IEEE in short is an organization formed by the consolidation of AIEE (American Institute of Electrical Engineers) and the IRE (Institute of Radio Engineers). From its earliest origins, the IEEE has advanced the theory and application of electro technology and allied sciences, served as a catalyst for technological innovation and supported the needs of its members through a wide variety of programs and services.
The last quarter of the nineteenth century was marked by a tremendous growth in electrical technology. By the early 1880s, telegraph wires crisscrossed the United States. Europe and America were connected by underwater cable while arc lights were in use in several cities.
Thomas Edison's Pearl Street Station was supplying power for incandescent lights in New York. There were numerous firms manufacturing electrical equipment. The telephone was growing in importance as a communication tool. This growth in the technology and the planning for an international Electrical Exhibition to be held by the Franklin Institute in Philadelphia prompted twenty-five of America's most prominent electrical engineers, including Thomas Edison, Elihu Thomson and Edwin Houston, to issue a call for the formation of a society to promote their burgeoning discipline. On 13 May 1884, the AIEE was born in New York and quickly gained recognition as a representative for American electrical engineers.
From the beginning, the major interests of the AIEE Institute were wire communications and light and power systems. An early and active participant in the development of electrical industry standards, the Institute laid the foundations for all work on electrical standards done in the United States. During its first three decades, the AIEE confronted and resolved such internal concerns as locating permanent headquarters for the organization providing mechanisms for contact with a far-flung membership and with students, and fostering new technical interests through committees that were established to meet the challenge of increasing specialization.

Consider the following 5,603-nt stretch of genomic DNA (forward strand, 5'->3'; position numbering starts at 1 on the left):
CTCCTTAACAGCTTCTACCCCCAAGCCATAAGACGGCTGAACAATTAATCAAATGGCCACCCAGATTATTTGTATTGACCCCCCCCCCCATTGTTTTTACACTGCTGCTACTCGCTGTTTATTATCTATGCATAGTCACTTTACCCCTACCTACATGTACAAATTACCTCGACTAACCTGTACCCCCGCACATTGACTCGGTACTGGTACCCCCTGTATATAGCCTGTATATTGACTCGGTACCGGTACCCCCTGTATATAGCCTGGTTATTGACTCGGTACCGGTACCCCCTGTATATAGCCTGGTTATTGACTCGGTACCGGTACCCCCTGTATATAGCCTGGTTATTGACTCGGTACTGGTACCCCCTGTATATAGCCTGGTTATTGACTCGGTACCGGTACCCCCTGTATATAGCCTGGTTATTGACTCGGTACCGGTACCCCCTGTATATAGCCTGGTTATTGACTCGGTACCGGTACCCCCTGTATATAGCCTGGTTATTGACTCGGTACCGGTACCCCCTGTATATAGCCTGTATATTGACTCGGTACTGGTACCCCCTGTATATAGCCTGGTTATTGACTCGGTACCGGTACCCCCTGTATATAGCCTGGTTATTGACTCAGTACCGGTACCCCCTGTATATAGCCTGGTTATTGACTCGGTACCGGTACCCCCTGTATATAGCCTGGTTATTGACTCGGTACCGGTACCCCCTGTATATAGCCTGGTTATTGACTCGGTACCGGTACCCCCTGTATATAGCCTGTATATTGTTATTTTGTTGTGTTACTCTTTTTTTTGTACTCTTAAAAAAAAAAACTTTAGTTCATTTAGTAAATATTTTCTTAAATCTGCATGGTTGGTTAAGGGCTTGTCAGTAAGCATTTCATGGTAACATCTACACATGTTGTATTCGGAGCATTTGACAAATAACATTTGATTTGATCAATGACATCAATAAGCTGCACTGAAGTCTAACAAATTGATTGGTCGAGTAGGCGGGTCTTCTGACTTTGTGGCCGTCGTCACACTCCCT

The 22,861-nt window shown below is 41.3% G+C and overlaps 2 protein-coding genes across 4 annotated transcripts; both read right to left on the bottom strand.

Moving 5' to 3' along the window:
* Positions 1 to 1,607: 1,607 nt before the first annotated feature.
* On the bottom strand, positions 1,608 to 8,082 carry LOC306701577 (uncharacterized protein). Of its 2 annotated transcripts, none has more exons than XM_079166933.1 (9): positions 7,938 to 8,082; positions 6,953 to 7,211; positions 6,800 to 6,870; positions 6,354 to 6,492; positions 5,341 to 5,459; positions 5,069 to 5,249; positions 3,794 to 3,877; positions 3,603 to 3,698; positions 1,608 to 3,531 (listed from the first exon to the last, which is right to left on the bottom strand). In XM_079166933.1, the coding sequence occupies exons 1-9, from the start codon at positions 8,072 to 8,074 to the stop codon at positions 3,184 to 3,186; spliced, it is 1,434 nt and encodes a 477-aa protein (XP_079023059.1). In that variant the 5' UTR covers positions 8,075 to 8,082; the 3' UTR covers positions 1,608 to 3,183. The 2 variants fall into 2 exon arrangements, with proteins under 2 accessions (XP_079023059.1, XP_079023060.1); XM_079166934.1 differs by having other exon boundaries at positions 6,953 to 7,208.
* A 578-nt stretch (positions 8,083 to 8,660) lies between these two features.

By 1912, however, the interests and needs of those specializing in the expanding field of radio could no longer be satisfied by periodic technical committee meetings in their local areas.
Two largely local organizations – the Society of Wireless and Telegraph Engineers and the Wireless Institute – merged to form an international society for scientists and engineers involved in the development of wireless communications - the Institute of Radio Engineers. Many of the original members of the IRE were members of the AIEE and both organizations continued to have members in common until they merged to form the IEEE in 1963. The structural development and general activities of the IRE were similar to those of the AIEE.
Specialized segments were gathered into professional groups under a central governing body. Geographical units and student branches were formed. Meetings and publications facilitated the creation of an extensive literature and the exchange of knowledge. Membership grades were established. Standards development became a major effort.
The nature of radio technology meant that the interests of the IRE went beyond national boundaries. Therefore, the new organization sought and attracted members from many countries and eventually established units in several areas throughout the world. From the beginning the 'Proceedings of the IRE' regularly published papers from authors outside the United States.
In the 1930's, electronics became part of the vocabulary of electrical engineering. Electronics engineers tended to become members of the IRE, but the applications of electron tube technology became so extensive that the technical boundaries differentiating the IRE and the AIEE became difficult to distinguish.
After World War II, the two organizations became increasingly competitive. Problems of overlap and duplication of efforts arose, only partially resolved by joint committees and meetings.
In 1961, the leadership of both the IRE and the AIEE resolved to seek an end to these difficulties through consolidation. The next year a merger plan was formulated and approved and became effective on January 1, 1963.
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